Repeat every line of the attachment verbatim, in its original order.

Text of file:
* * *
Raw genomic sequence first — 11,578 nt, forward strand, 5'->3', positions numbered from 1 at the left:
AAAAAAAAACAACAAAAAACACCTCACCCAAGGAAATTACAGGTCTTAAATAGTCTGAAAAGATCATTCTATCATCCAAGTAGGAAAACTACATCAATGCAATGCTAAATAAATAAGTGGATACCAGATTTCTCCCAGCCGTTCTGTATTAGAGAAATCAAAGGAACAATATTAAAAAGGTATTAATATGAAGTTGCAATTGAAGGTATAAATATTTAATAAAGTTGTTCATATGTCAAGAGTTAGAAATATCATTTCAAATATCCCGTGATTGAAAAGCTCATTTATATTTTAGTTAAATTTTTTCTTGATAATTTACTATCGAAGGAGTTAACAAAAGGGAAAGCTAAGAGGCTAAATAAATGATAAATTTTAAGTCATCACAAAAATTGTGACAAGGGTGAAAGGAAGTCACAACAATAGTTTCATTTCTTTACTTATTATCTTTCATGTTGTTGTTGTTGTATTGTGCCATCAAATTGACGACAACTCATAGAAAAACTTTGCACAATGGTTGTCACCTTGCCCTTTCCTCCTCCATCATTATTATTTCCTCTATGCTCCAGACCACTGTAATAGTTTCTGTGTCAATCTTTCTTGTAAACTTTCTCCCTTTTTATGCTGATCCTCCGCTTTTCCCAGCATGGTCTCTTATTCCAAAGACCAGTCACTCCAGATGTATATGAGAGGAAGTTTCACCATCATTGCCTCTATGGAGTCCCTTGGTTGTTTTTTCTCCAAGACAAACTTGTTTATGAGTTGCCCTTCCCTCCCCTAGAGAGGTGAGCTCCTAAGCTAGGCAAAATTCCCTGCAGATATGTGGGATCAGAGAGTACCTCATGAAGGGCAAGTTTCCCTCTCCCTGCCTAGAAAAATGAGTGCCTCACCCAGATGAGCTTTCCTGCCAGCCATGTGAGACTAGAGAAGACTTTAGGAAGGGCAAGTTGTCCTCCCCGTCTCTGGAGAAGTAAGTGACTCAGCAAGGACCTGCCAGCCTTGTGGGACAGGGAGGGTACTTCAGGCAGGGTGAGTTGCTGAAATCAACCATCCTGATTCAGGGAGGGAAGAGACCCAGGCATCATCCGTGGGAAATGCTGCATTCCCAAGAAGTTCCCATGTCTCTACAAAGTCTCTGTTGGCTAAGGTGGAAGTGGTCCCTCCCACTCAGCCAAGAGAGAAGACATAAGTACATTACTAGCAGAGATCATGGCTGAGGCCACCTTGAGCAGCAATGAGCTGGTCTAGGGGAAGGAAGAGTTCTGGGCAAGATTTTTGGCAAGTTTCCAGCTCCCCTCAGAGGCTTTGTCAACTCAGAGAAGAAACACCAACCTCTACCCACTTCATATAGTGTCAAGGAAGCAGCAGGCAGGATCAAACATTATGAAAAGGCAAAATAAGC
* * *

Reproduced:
Raw genomic sequence first — 11,578 nt, forward strand, 5'->3', positions numbered from 1 at the left:
AAAAAAAAACAACAAAAAACACCTCACCCAAGGAAATTACAGGTCTTAAATAGTCTGAAAAGATCATTCTATCATCCAAGTAGGAAAACTACATCAATGCAATGCTAAATAAATAAGTGGATACCAGATTTCTCCCAGCCGTTCTGTATTAGAGAAATCAAAGGAACAATATTAAAAAGGTATTAATATGAAGTTGCAATTGAAGGTATAAATATTTAATAAAGTTGTTCATATGTCAAGAGTTAGAAATATCATTTCAAATATCCCGTGATTGAAAAGCTCATTTATATTTTAGTTAAATTTTTTCTTGATAATTTACTATCGAAGGAGTTAACAAAAGGGAAAGCTAAGAGGCTAAATAAATGATAAATTTTAAGTCATCACAAAAATTGTGACAAGGGTGAAAGGAAGTCACAACAATAGTTTCATTTCTTTACTTATTATCTTTCATGTTGTTGTTGTTGTATTGTGCCATCAAATTGACGACAACTCATAGAAAAACTTTGCACAATGGTTGTCACCTTGCCCTTTCCTCCTCCATCATTATTATTTCCTCTATGCTCCAGACCACTGTAATAGTTTCTGTGTCAATCTTTCTTGTAAACTTTCTCCCTTTTTATGCTGATCCTCCGCTTTTCCCAGCATGGTCTCTTATTCCAAAGACCAGTCACTCCAGATGTATATGAGAGGAAGTTTCACCATCATTGCCTCTATGGAGTCCCTTGGTTGTTTTTTCTCCAAGACAAACTTGTTTATGAGTTGCCCTTCCCTCCCCTAGAGAGGTGAGCTCCTAAGCTAGGCAAAATTCCCTGCAGATATGTGGGATCAGAGAGTACCTCATGAAGGGCAAGTTTCCCTCTCCCTGCCTAGAAAAATGAGTGCCTCACCCAGATGAGCTTTCCTGCCAGCCATGTGAGACTAGAGAAGACTTTAGGAAGGGCAAGTTGTCCTCCCCGTCTCTGGAGAAGTAAGTGACTCAGCAAGGACCTGCCAGCCTTGTGGGACAGGGAGGGTACTTCAGGCAGGGTGAGTTGCTGAAATCAACCATCCTGATTCAGGGAGGGAAGAGACCCAGGCATCATCCGTGGGAAATGCTGCATTCCCAAGAAGTTCCCATGTCTCTACAAAGTCTCTGTTGGCTAAGGTGGAAGTGGTCCCTCCCACTCAGCCAAGAGAGAAGACATAAGTACATTACTAGCAGAGATCATGGCTGAGGCCACCTTGAGCAGCAATGAGCTGGTCTAGGGGAAGGAAGAGTTCTGGGCAAGATTTTTGGCAAGTTTCCAGCTCCCCTCAGAGGCTTTGTCAACTCAGAGAAGAAACACCAACCTCTACCCACTTCATATAGTGTCAAGGAAGCAGCAGGCAGGATCAAACATTATGAAAAGGCAAAATAAGC